Can you really make 10% returns yearly?

by big_deal

8-10% is an accurate historical average rate of return on equities (stocks) over the long term. However, here are some very critical qualifications on these returns:

  1. These values are nominal total returns over a period of time with higher average inflation rate, higher average dividend rate, and lower company valuations. The expected returns over the next 5-10 years based on historical data and current inflation, dividends, and valuation are -1% to +7% over the next 10 years.
  2. Over very long time horizons (a lifetime) average stocks returns might be considered low risk. Short term returns are not low risk. Returns have very large variance from the average over shorter time periods. In fact, single year returns in the range of 8-10% are relatively rare. Most years the returns are closer to +20% or -20%. 5 year periods of negative average returns and drawdowns of 20-30% are not uncommon. US large caps have lost 50-60% a couple of times. International markets have lost 90%. 8-10% is just the long term average of good and bad years with much more extreme levels of return. If you happen to begin investing at the start of a recession or bear market it won’t feel low risk at all! But honestly it’s usually the best time to start purchasing shares at relatively inexpensive prices.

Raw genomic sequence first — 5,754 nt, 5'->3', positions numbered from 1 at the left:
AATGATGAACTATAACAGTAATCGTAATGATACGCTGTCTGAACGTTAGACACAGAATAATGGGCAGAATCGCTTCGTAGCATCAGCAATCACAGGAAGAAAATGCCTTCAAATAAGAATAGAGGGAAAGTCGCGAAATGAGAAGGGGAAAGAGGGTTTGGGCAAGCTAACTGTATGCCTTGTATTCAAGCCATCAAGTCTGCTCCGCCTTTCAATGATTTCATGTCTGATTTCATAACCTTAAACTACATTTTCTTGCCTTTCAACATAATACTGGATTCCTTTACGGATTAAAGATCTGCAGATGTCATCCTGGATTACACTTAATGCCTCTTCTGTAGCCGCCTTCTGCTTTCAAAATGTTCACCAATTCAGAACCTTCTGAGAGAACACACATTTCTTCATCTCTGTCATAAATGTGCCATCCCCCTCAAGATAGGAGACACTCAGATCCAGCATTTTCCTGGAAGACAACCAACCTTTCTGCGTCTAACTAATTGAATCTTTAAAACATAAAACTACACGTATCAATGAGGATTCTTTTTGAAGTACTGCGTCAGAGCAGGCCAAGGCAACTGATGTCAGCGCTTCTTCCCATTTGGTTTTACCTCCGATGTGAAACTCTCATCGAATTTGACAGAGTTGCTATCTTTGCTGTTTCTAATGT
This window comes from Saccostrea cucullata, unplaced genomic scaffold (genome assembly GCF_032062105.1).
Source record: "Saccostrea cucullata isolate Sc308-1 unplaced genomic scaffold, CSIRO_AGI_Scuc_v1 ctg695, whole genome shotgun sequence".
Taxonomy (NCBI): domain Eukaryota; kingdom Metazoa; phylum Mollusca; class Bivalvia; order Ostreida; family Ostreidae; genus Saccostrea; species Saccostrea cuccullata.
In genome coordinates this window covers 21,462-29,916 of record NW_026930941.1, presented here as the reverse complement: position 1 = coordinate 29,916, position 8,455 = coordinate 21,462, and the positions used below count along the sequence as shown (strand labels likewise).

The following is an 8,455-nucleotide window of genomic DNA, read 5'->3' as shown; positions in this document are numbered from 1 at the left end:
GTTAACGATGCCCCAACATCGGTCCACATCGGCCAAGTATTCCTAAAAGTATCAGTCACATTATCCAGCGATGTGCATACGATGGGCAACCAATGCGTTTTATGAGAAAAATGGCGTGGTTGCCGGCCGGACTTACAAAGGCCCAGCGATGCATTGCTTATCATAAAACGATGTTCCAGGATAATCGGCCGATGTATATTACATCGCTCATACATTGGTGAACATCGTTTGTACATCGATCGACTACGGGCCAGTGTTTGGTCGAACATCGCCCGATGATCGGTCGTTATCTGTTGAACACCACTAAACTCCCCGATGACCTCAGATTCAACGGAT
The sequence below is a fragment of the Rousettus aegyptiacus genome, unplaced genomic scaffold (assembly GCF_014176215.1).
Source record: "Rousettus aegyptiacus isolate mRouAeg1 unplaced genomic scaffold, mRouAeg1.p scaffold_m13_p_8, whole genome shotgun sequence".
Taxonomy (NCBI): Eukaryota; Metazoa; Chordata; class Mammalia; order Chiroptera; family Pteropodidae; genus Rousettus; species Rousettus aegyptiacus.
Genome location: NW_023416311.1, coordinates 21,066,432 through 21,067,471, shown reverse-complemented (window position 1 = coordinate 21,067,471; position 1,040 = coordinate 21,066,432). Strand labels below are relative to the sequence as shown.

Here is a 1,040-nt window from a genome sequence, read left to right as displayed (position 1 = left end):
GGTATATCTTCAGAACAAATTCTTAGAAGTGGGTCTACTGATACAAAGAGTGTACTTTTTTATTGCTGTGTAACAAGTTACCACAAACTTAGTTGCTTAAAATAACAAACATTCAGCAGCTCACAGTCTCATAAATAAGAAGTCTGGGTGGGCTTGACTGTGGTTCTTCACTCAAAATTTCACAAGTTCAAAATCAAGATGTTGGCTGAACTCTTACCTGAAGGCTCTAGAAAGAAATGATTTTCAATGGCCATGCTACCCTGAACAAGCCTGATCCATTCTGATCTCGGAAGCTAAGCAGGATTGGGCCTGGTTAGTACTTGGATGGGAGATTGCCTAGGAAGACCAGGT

3. The volatility in pricing gives a slight advantage to investors who are accumulating shares (adding money to a portfolio) and a severe penalty to those who are liquidating shares (retirees living off a portfolio). The slight benefit to accumulators is usually termed ‘dollar cost averaging’. The severe penalty to deccumulators is called ‘sequence of return risk’ and is often linked to the term ‘safe withdrawal rate’. The mathematical reality is that a portfolio can only be expected to provide a regular income stream of ~4% of the portfolio value. Even though the long term average return is closer to 8%, the volatility reduces the feasible regular income stream down by about half.

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